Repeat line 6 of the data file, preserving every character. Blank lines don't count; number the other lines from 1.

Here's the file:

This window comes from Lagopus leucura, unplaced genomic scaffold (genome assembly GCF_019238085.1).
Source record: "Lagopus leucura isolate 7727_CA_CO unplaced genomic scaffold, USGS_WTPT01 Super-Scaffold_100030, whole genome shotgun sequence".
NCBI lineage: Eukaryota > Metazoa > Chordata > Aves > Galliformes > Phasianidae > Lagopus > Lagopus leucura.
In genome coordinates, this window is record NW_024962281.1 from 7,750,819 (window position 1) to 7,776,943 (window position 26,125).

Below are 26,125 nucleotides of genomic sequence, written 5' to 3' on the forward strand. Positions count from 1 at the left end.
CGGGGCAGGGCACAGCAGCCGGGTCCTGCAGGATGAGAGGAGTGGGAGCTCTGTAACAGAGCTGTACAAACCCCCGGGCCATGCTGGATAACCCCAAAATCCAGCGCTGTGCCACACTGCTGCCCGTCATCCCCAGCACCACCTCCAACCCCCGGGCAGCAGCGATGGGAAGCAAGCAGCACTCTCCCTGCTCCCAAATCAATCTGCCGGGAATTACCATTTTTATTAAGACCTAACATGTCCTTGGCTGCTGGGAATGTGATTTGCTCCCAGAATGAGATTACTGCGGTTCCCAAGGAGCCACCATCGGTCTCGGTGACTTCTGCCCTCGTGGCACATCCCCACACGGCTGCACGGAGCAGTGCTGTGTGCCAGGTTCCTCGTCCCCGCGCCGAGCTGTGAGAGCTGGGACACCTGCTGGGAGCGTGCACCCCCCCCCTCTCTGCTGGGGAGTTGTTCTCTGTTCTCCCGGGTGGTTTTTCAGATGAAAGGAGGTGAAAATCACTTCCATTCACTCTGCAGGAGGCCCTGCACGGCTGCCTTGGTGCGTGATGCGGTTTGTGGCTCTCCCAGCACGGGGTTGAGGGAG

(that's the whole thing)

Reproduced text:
CGGGGCAGGGCACAGCAGCCGGGTCCTGCAGGATGAGAGGAGTGGGAGCTCTGTAACAGAGCTGTACAAACCCCCGGGCCATGCTGGATAACCCCAAAATCCAGCGCTGTGCCACACTGCTGCCCGTCATCCCCAGCACCACCTCCAACCCCCGGGCAGCAGCGATGGGAAGCAAGCAGCACTCTCCCTGCTCCCAAATCAATCTGCCGGGAATTACCATTTTTATTAAGACCTAACATGTCCTTGGCTGCTGGGAATGTGATTTGCTCCCAGAATGAGATTACTGCGGTTCCCAAGGAGCCACCATCGGTCTCGGTGACTTCTGCCCTCGTGGCACATCCCCACACGGCTGCACGGAGCAGTGCTGTGTGCCAGGTTCCTCGTCCCCGCGCCGAGCTGTGAGAGCTGGGACACCTGCTGGGAGCGTGCACCCCCCCCCTCTCTGCTGGGGAGTTGTTCTCTGTTCTCCCGGGTGGTTTTTCAGATGAAAGGAGGTGAAAATCACTTCCATTCACTCTGCAGGAGGCCCTGCACGGCTGCCTTGGTGCGTGATGCGGTTTGTGGCTCTCCCAGCACGGGGTTGAGGGAG